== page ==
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Microsoft hops in bed with NT hackers

Officials from Microsoft recently attended the "Black Hat Briefings" in Las Vegas, a hacker-only event staged each year. This strange event occurred so that Microsoft could meet with the people responsible for the L0phtcrack password-cracking hack that affected Windows NT earlier this year. In a unheard-of reversal of policy, Microsoft decided it made sense to mingle with hackers for the first time.

"We came here to look at the hackers' perspective, to understand what they're thinking and what their concerns are," said NT marketing director Carl Karanan. "It's good to look at things in perspective: this conference does that. We've opened up a dialogue. The hackers do a service. We're listening and we're learning,"

Apparently, the hackers agree.

"What we're trying to do as a community is point out some very serious problems with an operating system that is in use in corporate America and in governments worldwide, and we're pointing it out in a legitimate fashion by saying: 'Fix this'," said Yobie Benjamin, chief knowledge officer at Cambridge Technology Partners and self-described "experienced NT hacker."

The Black Hat Briefings included numerous Windows NT security briefings. The group called L0pht presented a new version of their L0phtcrack crack that bypasses the fix Microsoft posted earlier this year. The "getadmin" crack was demoed by former Microsoft programmer Dominique Brezinski.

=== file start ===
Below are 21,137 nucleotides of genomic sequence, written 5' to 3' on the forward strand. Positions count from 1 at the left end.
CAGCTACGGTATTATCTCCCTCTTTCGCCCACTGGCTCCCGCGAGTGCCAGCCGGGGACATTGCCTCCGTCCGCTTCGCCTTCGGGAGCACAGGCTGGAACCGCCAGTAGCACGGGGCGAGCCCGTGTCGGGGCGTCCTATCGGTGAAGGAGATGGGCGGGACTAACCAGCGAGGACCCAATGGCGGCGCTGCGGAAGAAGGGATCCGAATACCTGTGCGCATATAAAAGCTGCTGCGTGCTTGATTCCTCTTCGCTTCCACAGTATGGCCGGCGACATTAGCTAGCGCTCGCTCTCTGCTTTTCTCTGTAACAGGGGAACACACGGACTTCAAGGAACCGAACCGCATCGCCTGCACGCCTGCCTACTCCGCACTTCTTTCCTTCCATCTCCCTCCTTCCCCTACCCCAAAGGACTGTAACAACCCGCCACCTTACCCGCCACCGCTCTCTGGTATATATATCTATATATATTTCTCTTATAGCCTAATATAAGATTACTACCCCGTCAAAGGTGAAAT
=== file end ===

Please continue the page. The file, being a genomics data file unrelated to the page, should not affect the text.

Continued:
Using getadmin, "anybody can gain administrative access if you run it on a local machine," Brezinski said. After describing the Microsoft fix for getadmin, Brezinski then explained that it could easily be rewritten to take advantage of one of numerous weaknesses caused by backwards compatibility issues.

"Windows NT's backward compatibility always bites 'em on the ass." said "Mudge," a key member of L0pht.

Microsoft's Karanan noted that NT is a target now because it is so popular.

"If you look at the Computer Emergency Response Team advisories, you can see this has been going on with Unix for years. People are targeting NT now because we have the volume. I think that our response is going to get better, and customers will get more protective also. If it's a top national secret that you want to secure, you may not even use a password \[system\], you may want to use a secure ID token card or a one-time password \[system\].

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